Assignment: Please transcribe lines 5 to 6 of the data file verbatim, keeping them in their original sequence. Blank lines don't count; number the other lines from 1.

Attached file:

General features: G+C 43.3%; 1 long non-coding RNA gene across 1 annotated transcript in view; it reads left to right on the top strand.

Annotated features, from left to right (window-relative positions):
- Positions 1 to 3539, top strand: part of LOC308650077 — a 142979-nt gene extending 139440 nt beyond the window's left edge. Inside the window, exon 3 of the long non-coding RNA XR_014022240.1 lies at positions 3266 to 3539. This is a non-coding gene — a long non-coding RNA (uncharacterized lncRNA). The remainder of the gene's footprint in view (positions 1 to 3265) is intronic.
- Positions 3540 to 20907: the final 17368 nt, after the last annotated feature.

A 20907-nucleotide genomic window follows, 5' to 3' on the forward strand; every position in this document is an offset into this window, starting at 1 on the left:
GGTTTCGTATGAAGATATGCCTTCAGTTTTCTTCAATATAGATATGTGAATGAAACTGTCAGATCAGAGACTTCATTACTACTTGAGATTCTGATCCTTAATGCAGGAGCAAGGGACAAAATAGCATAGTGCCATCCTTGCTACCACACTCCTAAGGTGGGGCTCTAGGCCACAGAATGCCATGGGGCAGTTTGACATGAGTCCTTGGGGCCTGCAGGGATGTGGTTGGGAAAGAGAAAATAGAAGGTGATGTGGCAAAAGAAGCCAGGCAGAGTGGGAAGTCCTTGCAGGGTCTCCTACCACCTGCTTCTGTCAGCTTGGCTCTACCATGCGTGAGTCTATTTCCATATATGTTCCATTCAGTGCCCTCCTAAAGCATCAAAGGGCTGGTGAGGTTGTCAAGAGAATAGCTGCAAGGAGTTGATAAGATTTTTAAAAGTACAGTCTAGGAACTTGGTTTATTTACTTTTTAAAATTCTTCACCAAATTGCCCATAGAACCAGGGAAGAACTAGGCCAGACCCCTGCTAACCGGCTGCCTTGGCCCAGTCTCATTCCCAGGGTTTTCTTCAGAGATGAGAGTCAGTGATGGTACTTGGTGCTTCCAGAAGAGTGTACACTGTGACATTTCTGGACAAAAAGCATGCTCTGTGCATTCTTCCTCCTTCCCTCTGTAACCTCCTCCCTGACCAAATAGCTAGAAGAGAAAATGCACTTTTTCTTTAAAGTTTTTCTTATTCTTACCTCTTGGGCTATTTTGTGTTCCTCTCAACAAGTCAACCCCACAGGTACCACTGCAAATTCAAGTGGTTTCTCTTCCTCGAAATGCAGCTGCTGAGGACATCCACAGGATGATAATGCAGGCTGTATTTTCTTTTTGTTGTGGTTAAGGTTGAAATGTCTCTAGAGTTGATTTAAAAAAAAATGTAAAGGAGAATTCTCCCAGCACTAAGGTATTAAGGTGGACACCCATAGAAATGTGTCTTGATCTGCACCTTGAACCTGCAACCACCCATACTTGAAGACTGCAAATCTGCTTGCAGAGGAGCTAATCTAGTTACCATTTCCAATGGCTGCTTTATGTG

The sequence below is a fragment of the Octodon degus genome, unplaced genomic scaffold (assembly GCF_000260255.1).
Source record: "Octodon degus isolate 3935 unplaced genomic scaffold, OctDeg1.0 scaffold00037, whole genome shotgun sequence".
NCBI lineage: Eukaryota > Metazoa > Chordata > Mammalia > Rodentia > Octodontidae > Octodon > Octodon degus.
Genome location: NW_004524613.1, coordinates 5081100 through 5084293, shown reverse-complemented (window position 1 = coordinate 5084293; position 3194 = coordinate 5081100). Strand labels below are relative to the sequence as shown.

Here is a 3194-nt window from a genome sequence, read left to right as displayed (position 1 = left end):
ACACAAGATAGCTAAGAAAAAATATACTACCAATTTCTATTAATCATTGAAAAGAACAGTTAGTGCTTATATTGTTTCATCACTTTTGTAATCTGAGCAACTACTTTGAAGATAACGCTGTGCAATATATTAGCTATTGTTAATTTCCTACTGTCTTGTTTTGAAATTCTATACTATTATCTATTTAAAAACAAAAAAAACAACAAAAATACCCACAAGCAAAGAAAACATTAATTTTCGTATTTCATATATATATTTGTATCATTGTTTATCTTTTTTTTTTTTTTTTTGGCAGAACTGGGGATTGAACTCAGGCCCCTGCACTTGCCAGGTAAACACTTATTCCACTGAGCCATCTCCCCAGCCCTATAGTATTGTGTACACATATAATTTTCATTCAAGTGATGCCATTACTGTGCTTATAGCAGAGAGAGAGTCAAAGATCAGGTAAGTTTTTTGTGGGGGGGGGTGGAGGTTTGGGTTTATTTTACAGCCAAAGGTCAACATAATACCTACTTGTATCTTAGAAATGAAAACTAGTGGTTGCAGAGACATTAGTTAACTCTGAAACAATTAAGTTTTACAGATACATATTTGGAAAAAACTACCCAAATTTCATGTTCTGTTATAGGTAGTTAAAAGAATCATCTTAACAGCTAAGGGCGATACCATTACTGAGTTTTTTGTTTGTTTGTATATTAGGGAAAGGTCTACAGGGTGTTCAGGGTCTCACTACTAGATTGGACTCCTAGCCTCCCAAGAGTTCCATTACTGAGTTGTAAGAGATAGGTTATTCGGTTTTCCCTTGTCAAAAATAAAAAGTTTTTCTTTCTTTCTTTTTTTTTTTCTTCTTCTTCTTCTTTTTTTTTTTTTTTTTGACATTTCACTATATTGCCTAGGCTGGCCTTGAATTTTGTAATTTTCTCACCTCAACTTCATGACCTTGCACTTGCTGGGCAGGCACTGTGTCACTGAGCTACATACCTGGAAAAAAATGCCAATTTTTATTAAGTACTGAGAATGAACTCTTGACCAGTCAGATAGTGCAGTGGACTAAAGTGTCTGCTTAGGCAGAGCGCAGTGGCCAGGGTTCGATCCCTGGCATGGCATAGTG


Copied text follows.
A 20907-nucleotide genomic window follows, 5' to 3' on the forward strand; every position in this document is an offset into this window, starting at 1 on the left:
GGTTTCGTATGAAGATATGCCTTCAGTTTTCTTCAATATAGATATGTGAATGAAACTGTCAGATCAGAGACTTCATTACTACTTGAGATTCTGATCCTTAATGCAGGAGCAAGGGACAAAATAGCATAGTGCCATCCTTGCTACCACACTCCTAAGGTGGGGCTCTAGGCCACAGAATGCCATGGGGCAGTTTGACATGAGTCCTTGGGGCCTGCAGGGATGTGGTTGGGAAAGAGAAAATAGAAGGTGATGTGGCAAAAGAAGCCAGGCAGAGTGGGAAGTCCTTGCAGGGTCTCCTACCACCTGCTTCTGTCAGCTTGGCTCTACCATGCGTGAGTCTATTTCCATATATGTTCCATTCAGTGCCCTCCTAAAGCATCAAAGGGCTGGTGAGGTTGTCAAGAGAATAGCTGCAAGGAGTTGATAAGATTTTTAAAAGTACAGTCTAGGAACTTGGTTTATTTACTTTTTAAAATTCTTCACCAAATTGCCCATAGAACCAGGGAAGAACTAGGCCAGACCCCTGCTAACCGGCTGCCTTGGCCCAGTCTCATTCCCAGGGTTTTCTTCAGAGATGAGAGTCAGTGATGGTACTTGGTGCTTCCAGAAGAGTGTACACTGTGACATTTCTGGACAAAAAGCATGCTCTGTGCATTCTTCCTCCTTCCCTCTGTAACCTCCTCCCTGACCAAATAGCTAGAAGAGAAAATGCACTTTTTCTTTAAAGTTTTTCTTATTCTTACCTCTTGGGCTATTTTGTGTTCCTCTCAACAAGTCAACCCCACAGGTACCACTGCAAATTCAAGTGGTTTCTCTTCCTCGAAATGCAGCTGCTGAGGACATCCACAGGATGATAATGCAGGCTGTATTTTCTTTTTGTTGTGGTTAAGGTTGAAATGTCTCTAGAGTTGATTTAAAAAAAAATGTAAAGGAGAATTCTCCCAGCACTAAGGTATTAAGGTGGACACCCATAGAAATGTGTCTTGATCTGCACCTTGAACCTGCAACCACCCATACTTGAAGACTGCAAATCTGCTTGCAGAGGAGCTAATCTAGTTACCATTTCCAATGGCTGCTTTATGTG